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Bones and Pets: Not a Good Mix

Dog and cat owners frequently ask us if their pets can be fed bones. Many grocery stores, pet stores and butcher shops sell bones specifically for pets. Pets have been chewing bones for years, and the question that we hope to answer is are bones safe for your pets’ teeth.

We chew differently than dogs. Human teeth chew straight up and down, but animals chew in the back where the teeth are made to shear food with a scissor-like motion. When dogs do that and crunch down on something hard at just the right angle, a piece of the large upper premolar can break off, leaving what we call a slab fracture, this type of broken tooth is not only painful but can also lead to infection and frequently goes unnoticed by the pet owner.

In the United States, the FDA came out with another warning for pet owners about bones and bone treats. They re-issue it every few years as a standard warning, emphasizing something different every time. In 2010, the first warning on their list was about dental issues. In 2017 they decided to focus on diseases that can be carried by bones, including those like salmonella that can be passed on to humans.

There are no bones that will not cause problems. Steak bones are too hard for teeth. Antlers are worse than bones because they’re harder and smaller. Poultry bones are full of air and splinter easily, and pieces can get stuck in the dog’s palate and cause an abscess, or get stuck in the esophagus or intestines.

What about cats and bones? Bone chewing issues don’t apply to house cats as frequently because they don’t like to chew on hard things as dogs do. However, their larger, wild cats have major dental issues, given that they rip prey apart for lunch, including bones. It turns out that the leading cause of death for lions and jaguars in Africa is related to chewing bones: abscessed teeth. The animal has too much pain to eat; it becomes weaker and becomes prey instead of running for it. There is no significant concern with cats and rodent bones if they consume their prey.

There are other issues we see with pets that eat bones, including blocked intestines, choking, wounds in the mouth, bones stuck between the upper dental arcade and around the teeth, vomiting/diarrhea, and rectal bleeding.

Dr. Jan Bellows, a Board Certified Veterinary Dentist, tells us a simple way to test dog treats to see if they can hurt your dog. You have to be able to slap anything you give a dog on your knee and have it not hurt, and any toys or treats that you give your pet has to bend. If it doesn’t bend, don’t give it, because it won’t bend around teeth either. By following these rules, you can save your pets some significant pain and discomfort and also prevent potential surgeries or dental procedures.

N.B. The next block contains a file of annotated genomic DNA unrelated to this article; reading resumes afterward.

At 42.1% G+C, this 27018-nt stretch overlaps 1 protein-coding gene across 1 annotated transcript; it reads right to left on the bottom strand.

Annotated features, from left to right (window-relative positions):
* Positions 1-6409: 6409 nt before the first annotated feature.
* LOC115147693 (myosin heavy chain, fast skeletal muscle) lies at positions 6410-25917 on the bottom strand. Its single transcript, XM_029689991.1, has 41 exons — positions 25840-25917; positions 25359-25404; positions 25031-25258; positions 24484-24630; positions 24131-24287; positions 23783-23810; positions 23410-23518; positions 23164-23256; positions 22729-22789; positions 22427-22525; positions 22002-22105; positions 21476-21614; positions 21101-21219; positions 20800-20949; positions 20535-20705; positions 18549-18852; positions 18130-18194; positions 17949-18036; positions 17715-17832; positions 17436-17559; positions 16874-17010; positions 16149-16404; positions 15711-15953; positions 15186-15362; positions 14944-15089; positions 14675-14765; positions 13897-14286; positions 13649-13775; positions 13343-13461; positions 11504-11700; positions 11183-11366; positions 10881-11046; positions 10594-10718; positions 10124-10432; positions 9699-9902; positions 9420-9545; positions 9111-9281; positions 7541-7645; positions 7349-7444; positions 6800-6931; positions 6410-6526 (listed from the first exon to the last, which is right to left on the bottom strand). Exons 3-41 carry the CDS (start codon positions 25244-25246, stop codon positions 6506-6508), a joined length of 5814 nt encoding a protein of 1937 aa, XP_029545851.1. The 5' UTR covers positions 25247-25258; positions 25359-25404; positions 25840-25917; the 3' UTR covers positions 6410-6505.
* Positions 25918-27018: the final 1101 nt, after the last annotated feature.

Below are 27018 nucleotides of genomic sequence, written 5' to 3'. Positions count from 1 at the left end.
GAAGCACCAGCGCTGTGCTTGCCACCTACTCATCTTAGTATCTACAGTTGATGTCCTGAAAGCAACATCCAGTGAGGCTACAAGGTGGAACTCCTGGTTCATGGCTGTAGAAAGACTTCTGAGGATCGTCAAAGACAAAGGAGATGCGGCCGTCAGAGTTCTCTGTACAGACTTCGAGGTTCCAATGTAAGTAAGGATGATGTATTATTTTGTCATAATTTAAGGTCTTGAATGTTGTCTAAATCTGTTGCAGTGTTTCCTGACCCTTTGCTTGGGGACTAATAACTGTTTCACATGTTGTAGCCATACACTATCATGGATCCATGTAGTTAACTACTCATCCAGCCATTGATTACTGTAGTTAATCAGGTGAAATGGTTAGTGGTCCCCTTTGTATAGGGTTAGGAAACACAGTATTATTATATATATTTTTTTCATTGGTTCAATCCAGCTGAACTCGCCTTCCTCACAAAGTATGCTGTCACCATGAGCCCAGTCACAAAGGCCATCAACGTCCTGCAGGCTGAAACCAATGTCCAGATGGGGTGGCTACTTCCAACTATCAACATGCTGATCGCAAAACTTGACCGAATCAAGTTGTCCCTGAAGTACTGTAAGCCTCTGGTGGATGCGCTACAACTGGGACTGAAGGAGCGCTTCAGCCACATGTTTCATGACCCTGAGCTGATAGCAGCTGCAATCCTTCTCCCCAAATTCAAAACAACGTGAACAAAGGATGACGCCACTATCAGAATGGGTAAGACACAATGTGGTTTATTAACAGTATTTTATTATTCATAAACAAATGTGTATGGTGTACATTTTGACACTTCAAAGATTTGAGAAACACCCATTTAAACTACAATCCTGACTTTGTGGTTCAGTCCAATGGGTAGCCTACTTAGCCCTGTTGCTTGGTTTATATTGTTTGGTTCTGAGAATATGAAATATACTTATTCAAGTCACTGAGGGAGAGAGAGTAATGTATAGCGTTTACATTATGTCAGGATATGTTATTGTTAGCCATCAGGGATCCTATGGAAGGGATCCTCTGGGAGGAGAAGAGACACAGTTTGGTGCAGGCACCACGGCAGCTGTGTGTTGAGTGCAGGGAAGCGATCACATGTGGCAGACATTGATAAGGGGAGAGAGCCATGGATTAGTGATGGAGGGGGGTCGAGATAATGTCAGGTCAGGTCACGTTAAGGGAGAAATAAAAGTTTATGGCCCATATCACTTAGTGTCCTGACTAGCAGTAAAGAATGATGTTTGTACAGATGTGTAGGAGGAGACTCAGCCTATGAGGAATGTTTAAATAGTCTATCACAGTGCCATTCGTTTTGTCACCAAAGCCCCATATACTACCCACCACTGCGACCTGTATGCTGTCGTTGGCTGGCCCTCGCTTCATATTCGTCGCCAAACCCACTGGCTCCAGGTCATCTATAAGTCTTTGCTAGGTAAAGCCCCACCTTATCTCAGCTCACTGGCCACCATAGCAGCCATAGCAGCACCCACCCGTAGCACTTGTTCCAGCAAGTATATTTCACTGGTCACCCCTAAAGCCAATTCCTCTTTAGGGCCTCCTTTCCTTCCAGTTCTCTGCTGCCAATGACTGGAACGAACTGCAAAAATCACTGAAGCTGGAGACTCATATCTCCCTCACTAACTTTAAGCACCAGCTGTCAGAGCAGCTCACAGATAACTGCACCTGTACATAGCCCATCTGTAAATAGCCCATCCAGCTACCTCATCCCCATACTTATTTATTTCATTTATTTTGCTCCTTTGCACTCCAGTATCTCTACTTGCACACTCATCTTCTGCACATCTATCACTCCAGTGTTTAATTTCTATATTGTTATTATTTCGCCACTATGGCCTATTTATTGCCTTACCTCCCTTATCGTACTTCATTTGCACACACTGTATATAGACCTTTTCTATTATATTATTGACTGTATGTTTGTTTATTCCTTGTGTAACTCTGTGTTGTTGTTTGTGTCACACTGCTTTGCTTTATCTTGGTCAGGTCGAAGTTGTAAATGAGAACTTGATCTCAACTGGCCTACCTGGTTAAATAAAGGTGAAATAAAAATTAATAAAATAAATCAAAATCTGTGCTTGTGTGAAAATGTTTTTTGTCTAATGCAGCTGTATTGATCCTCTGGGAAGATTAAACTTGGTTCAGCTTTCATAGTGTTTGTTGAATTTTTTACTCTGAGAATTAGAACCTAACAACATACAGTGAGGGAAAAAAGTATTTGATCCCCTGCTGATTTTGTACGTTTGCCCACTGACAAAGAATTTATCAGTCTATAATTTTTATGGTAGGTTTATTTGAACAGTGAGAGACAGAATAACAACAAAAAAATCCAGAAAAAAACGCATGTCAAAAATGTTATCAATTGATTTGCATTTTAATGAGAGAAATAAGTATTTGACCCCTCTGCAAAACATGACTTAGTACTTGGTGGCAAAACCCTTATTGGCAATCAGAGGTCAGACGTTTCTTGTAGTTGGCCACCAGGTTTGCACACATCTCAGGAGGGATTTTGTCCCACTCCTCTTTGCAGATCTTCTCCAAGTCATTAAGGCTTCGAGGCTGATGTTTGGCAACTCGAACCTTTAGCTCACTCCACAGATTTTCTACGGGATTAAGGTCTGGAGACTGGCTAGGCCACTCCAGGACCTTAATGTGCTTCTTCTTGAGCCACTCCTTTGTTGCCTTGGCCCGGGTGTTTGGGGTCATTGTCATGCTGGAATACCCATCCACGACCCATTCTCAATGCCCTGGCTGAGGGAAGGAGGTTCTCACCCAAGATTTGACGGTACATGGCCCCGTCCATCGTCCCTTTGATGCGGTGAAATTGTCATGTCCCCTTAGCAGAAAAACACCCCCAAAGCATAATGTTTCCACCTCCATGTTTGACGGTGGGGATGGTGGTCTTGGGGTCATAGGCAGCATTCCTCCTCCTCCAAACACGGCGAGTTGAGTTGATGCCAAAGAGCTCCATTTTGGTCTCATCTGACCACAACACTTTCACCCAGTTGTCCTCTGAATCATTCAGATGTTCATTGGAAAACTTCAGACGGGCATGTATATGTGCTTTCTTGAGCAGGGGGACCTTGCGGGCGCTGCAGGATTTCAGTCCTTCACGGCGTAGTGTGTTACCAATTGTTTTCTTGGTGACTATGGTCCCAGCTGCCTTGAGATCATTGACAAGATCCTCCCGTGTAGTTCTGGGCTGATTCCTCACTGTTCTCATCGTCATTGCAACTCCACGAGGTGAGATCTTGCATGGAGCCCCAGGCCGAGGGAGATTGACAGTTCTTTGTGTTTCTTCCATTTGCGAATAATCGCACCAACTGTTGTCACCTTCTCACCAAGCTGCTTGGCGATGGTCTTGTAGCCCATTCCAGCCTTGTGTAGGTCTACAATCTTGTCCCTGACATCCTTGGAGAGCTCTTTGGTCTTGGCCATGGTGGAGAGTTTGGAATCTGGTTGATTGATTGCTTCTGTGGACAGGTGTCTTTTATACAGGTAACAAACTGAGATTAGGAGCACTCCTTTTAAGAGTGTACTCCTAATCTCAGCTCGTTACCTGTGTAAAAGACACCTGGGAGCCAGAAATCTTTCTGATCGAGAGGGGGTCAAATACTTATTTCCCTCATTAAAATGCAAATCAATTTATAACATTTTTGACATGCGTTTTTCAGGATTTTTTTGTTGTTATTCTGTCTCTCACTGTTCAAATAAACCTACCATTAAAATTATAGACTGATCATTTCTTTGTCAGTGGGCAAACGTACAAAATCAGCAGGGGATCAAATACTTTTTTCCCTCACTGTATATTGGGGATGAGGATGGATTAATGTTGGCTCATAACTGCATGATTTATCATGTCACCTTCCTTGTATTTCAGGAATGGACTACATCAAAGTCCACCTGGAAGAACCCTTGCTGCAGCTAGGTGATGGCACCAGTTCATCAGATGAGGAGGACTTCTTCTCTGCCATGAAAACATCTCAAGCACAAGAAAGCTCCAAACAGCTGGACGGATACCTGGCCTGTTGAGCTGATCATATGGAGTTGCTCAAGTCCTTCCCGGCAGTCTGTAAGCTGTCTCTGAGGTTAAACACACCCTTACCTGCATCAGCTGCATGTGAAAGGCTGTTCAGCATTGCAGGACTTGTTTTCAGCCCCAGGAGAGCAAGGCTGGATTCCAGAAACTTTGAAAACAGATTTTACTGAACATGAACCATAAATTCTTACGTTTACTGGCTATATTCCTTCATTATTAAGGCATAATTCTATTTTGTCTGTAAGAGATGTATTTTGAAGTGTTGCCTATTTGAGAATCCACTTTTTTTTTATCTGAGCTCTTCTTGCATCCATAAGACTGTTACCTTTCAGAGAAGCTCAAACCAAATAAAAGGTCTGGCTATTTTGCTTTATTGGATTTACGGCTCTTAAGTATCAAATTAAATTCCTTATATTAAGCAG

It should answer the above question, and we can conclude that bones can be great for the soup pot but not for your pets to chew on.

Written by: Dr. Jane Corkum, DVM

Info collected from Dr. Jan Bellows, VIN (Veterinary Information Network)

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The Importance of Microchipping Your Pet

Pets can get lost which can be a traumatic and possibly tragic event.  It’s important to have a collar and ID tag, but these are not foolproof.  Collars can break or fall off leaving your pet unidentifiable. This can be prevented with the use of a microchip. As noted in the Dartmouth Tribune in April 2017: A pet is lost every seven seconds One in three pets will go missing in their lifetime Only 2 percent of lost cats and 17 percent of lost dogs with ID return home When a pet gets lost, they are 20 times more likely to make their way back home when they have a microchip A microchip is a small chip that is encoded with a unique identification number.  It is no bigger than a grain of rice and implanted just under the surface of your pet’s skin.  The process is similar to receiving a vaccination through a needle and is virtually painless to pets.  Once implanted, the microchip remains between the shoulder blades just beneath the skin for the rest of the animal’s lifetime, becoming a permanent form of identification. Since it’s under your pets’ skin it can’t break or fall off like a collar or tag. The chip is powered by a scanner which sends a signal to the chip and receives the identification number stored on it.  A vet or shelter can use the scanner to read your pet’s chip.  With the identification number, your pet’s information is a phone call away. When your pet is microchipped, it is linked to a database with your contact info.  It is essential that you register the microchip and ensure your contact information is kept up to date.  If you move or change phone numbers be sure to update your information.  Microchips are reliable and use nationwide registries, but they depend on the information you provide. If you want to improve your chances of getting your pet back home quickly and safely microchipping is highly recommended.   Written by Tracy LeFler, Site Coordinator Edited by Janis Wall, RVT

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Last updated: September 15, 2021

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